Building a Colour Chart

One of the first things that I did when getting my set of drawing inks, was to make a colour chart. Although each ink comes with a sample picture, I felt that this might not reflect the ink as I actually use it, so made a chart showing all of the colours, seen in this post, above. To make the chart, and the newer one I talk about in a minute, I made a template in indesign and printed them on watercolour paper, for a good white base that would reflect the drawing papers I would normally be using.

This chart, however, was flawed in two ways; For a start, when I did this I did not understand the effect of having a high loading of ink on the brush – it effectively means the layers of ink are much thicker, and so much deeper. This is why the reds and oranges all ended up looking pretty much the same, and the yellow went a very strange colour. The second flaw is in relation to how I have since started using the inks – by diluting them down. This chart only shows full density of ink loads.

The old Dilutions Chart

I had a small interest in the very beginning of my ink endeavours about the possibility of drawing with diluted ink, so much so that I actually did make a dilutions chart at the time, but only for three of the colours (and out of them, only black I can remember explicitly). So, a new chart was in order.

The result that I came up with, is the chart below. It contains every ink that I own except the gold (which does not dilute well) from a range of pure ink to 1/64 dilution. The pure ink box for each colour is split into examples of a heavily loaded layer (top) and a light brushing layer (bottom). In addition to all the coloured inks, the black indian ink has a dilution factor down to 1/1024 – this is because of the extreme density of the ink, and I have found myself practically using 1/256 so far.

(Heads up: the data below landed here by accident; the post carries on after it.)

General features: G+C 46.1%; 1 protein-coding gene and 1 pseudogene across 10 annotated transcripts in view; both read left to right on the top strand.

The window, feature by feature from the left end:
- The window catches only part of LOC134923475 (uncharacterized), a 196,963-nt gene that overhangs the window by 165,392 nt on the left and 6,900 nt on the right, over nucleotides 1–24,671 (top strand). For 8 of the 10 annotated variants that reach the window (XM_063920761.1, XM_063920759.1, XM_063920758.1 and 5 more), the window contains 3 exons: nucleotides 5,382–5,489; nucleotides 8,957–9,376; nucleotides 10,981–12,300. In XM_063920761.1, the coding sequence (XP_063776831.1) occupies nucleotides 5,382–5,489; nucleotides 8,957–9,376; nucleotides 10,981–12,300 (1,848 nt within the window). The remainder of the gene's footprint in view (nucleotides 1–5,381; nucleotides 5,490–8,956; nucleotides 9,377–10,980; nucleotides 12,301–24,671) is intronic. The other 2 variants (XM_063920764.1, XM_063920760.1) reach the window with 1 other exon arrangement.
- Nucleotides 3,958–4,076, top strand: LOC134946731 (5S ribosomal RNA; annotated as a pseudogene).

I am pretty proud of this chart, and feel it was well worth the multiple hours that it took to construct. It shall be useful in the future, I am sure!

Long pose, and Drawing Moods

I went to the long pose on saturday, and everything seemed to be going wrong. Having a low day to begin with, our tutored oil session was cancelled at the last minute (with good reason), I didn’t have my previous weeks drawing with me to continue the pose with, and the only easel left was broken. Then, after we started the pose, I realised that there was some easels outside, but it was too late to move one in.

So, I was in a pretty dark mood as drawing started. From this, however, I managed to produce a drawing I was extremely happy with. After drawing Charlotte in the first part of the session, I decided she had a resigned expression in my drawing. Resigned to what? Death, perhaps (it is Jake’s class after all). The result is below: Nuclear explosion!